Zero gravity dance music for lonely cosmonauts. Or utopian jazz for the spiritually dazed. Interstellar beach techno? I don’t know; I’m calling it Astral Blues.
I like to think of it as a fever dream night out on the town, in love and half-crazed, blurred under neon lights and bursting with energy, connected to the earth and the heavens and all that hormonal stuff that makes us feel larger than life, self-mythologizing the way forward.
Before this year, Kyle Bobby Dunn’s singular shade of ecstatic ambient drone music managed to flit by in the periphery of my tastes. His album releases seemed like big occasions to many friends, but I only listened, it seemed, in the midst of ambient playlists and random spins through Spotify or Youtube. I always enjoyed what I heard, but my attention was swamped by the constant snowblind bliss of the experience – the entire point of listening to hours of ambient music at a time, lost in headphones.
For someone who wrote a list called the 32 best ambient albums ever made, I was hilariously surprised by how quickly I fell in love with his sound. The two tracks on this split LP, by Dunn and Wayne Robert Thomas, make a convincing case for the power of sustained ambient drone in the year 2018.
I’ve been thinking lately about this hazy constellation of subgenres I listen to most and realized I’d love to be able to give it a name. Something simple to tag every post I make about this, to me, wholly definable little sound world that I return to always. It’s balearic, it’s techno and house, it’s jazz, it’s a descendant of both German kosmiche soundscapes and 4th world new age ambience. It’s a nebulous but powerful force roving between all of these sounds.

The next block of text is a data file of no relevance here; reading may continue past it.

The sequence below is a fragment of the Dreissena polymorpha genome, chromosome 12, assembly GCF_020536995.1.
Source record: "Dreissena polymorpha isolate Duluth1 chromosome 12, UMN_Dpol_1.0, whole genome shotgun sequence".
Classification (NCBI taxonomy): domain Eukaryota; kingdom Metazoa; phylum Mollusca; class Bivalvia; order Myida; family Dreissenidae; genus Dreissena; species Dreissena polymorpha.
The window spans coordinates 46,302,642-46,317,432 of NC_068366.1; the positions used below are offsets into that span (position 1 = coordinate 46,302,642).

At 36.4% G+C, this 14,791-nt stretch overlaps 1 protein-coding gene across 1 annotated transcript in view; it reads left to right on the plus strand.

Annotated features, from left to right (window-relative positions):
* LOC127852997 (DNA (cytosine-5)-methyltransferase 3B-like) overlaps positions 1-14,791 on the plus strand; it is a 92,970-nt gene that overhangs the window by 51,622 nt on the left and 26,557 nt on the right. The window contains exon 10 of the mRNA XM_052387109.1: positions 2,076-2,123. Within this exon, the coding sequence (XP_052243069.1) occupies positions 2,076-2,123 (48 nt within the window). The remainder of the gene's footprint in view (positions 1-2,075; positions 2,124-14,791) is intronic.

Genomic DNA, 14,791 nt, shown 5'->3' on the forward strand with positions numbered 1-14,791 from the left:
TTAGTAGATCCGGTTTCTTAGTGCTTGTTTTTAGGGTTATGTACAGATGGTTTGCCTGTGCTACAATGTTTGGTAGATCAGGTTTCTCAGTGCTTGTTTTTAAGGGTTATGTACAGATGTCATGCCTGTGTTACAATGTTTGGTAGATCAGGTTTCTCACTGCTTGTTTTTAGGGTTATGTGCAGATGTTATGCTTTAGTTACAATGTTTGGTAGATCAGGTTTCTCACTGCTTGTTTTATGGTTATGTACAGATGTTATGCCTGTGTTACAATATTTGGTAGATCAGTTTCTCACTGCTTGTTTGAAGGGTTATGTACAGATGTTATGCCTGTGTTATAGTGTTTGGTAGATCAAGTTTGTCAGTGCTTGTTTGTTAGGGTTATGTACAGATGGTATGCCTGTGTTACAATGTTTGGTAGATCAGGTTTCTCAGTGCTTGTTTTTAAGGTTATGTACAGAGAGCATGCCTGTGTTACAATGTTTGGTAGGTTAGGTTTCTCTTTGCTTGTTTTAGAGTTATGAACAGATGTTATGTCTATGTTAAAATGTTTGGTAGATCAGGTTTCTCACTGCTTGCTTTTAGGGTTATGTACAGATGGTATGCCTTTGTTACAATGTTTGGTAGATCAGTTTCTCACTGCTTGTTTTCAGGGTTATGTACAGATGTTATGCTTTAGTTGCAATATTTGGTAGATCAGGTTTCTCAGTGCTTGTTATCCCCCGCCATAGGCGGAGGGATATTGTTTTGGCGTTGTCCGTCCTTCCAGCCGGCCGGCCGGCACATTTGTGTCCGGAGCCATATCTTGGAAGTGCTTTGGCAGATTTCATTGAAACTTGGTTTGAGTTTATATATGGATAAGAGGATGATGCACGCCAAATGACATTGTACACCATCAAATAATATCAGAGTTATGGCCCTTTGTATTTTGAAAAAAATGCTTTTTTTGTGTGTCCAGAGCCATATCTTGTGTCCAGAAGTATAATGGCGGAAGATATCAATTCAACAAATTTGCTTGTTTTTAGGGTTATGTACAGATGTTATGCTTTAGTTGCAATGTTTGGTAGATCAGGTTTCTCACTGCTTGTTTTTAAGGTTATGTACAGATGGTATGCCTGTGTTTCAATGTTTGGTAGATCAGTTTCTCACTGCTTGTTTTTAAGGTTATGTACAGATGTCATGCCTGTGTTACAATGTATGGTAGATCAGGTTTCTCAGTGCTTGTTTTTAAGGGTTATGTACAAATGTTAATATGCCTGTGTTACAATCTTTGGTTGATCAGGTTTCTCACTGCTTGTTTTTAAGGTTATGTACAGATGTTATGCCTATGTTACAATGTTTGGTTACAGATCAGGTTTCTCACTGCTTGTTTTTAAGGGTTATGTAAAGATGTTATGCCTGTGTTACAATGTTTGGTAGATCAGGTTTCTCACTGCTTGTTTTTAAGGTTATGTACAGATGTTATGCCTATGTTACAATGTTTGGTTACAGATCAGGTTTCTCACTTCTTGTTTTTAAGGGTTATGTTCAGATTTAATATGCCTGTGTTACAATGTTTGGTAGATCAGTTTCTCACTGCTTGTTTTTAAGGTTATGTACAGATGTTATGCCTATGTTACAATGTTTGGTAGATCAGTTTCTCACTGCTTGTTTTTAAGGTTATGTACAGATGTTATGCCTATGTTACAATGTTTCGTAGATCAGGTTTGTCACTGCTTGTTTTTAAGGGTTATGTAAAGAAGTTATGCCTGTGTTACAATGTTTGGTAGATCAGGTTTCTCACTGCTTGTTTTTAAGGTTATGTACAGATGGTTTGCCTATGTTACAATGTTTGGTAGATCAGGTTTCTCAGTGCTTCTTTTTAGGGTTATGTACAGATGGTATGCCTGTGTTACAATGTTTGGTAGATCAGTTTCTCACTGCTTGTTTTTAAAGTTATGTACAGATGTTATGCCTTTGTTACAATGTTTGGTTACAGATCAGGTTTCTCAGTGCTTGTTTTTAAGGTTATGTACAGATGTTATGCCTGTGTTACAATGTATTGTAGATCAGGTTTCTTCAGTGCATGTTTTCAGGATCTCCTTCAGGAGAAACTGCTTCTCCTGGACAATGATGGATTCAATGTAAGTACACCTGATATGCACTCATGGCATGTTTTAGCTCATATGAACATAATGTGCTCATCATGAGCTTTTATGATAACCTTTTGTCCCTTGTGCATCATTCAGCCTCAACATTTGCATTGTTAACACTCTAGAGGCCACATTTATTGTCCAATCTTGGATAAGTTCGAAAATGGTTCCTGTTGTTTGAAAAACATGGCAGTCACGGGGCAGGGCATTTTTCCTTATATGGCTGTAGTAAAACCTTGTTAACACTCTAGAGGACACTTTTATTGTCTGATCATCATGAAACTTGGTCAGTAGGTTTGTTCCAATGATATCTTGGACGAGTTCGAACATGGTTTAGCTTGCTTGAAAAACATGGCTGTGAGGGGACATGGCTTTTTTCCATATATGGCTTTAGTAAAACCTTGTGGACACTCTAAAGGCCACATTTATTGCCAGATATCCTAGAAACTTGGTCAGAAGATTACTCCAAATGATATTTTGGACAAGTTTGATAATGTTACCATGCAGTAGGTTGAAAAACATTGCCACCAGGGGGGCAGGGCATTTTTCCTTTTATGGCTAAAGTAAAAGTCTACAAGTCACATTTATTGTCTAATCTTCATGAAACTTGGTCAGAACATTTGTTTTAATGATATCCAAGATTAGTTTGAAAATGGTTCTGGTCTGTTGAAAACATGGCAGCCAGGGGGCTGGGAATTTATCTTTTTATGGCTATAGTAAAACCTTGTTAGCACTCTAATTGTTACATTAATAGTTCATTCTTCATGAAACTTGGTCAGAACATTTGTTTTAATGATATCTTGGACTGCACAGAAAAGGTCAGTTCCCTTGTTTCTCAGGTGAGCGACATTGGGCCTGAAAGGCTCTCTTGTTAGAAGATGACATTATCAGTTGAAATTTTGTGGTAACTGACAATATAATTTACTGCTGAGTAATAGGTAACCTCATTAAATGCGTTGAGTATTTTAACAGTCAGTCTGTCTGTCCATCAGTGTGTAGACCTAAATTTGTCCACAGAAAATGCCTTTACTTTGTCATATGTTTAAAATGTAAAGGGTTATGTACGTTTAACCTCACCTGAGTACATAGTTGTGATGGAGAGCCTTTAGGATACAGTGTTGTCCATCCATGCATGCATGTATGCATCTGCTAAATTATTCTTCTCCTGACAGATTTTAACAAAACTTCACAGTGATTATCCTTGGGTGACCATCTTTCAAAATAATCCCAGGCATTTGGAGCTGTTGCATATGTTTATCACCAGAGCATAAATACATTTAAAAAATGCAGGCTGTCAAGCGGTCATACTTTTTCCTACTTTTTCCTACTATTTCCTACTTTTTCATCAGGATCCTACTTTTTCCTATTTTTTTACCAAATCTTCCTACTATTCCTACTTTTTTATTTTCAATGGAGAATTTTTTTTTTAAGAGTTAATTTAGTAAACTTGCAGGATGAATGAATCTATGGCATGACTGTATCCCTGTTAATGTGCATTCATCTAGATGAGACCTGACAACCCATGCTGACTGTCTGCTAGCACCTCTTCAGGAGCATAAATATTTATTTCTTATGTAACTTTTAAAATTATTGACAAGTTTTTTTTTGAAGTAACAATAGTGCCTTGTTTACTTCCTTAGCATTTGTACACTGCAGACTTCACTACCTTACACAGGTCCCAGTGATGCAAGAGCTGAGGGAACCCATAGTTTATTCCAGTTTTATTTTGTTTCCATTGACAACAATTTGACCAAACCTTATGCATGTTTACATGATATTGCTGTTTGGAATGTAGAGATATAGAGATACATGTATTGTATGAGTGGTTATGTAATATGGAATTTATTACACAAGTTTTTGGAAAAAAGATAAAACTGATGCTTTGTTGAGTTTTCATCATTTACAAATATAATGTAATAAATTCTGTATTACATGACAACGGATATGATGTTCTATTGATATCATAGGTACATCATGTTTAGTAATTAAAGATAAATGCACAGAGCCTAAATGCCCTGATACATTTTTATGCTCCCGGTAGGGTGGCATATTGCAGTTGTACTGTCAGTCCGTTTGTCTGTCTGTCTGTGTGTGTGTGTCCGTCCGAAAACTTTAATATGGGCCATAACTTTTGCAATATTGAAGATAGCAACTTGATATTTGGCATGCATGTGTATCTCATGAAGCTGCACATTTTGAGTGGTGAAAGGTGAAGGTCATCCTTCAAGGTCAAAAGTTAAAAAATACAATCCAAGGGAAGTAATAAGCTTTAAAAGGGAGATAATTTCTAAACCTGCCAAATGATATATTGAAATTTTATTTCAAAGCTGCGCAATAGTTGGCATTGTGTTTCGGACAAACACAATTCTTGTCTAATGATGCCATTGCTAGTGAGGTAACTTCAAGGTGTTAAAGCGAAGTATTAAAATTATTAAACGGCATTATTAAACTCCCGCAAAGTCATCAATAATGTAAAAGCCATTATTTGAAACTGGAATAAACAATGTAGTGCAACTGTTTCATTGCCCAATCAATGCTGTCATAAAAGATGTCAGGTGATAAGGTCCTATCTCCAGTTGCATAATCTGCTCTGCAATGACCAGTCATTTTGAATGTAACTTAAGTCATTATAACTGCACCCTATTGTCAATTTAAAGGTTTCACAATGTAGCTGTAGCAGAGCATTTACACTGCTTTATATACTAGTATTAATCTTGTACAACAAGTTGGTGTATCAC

And although no music needs a label, it’d be really useful to name this sound. That way, I could say: Seahawks’ mini-album Starways exemplifies this genre better than anything I’ve heard in a long time.
This is what I thought the first time I heard Hampshire & Foat: oh my god these guys, oh my god I need more.
That was just a couple weeks ago. I’d stumbled upon their 2017 debut Galaxies Like Grains of Sand by chance, hearing the opening track and instantly feeling the need to hear everything they’d made. Lucky for me, they were just about to release their followup, The Honeybear.
Do you ever hear a piece of music that feels like it was made exactly for you at exactly the time and place you’re hearing it? Music that just fits, wraps around you, slips into your mind like the first blush of sun coming in the window? Music so effortlessly enjoyable that its radical warmth goes unquestioned? I’m not talking simply love-at-first-listens; it’s a different thing. I mean music that feel as natural as breathing.
Music For Nine Post Cards does exactly that. Hiroshi Yoshimura may have recorded this album in 1982, but it slipped into my winter 2018 sound world without notice and quickly became the contemplative little heart at the center of the new year’s listening.
Dedekind Cut, one of the most exciting experimental composers working today, has released his most accomplished set yet, an industrial ambient juggernaut that folds all his prior rough edges into an interstellar discovery vehicle. Tahoe is music for travelling beyond, informed by a deeply honest sense of what it’s like to be alive right now in this weird world.
Every day, I’m becoming more and more the person I decided I would be. There is no immutable, core me – at least, not on a long enough timeline. It’s freeing to realize this and to reflect upon it every once in a while.
They say that no matter what you’re writing about, you’re always revealing yourself. A moment on this blog tells you I keep my mind on the future, and I keep its aim true with a steady diet of sci-fi, art, music, and stories all filling in the aesthetics of the great beyond. It’s impossible to create anything without these influences pouring out. So it goes, with another mixtape: Until the End of the World.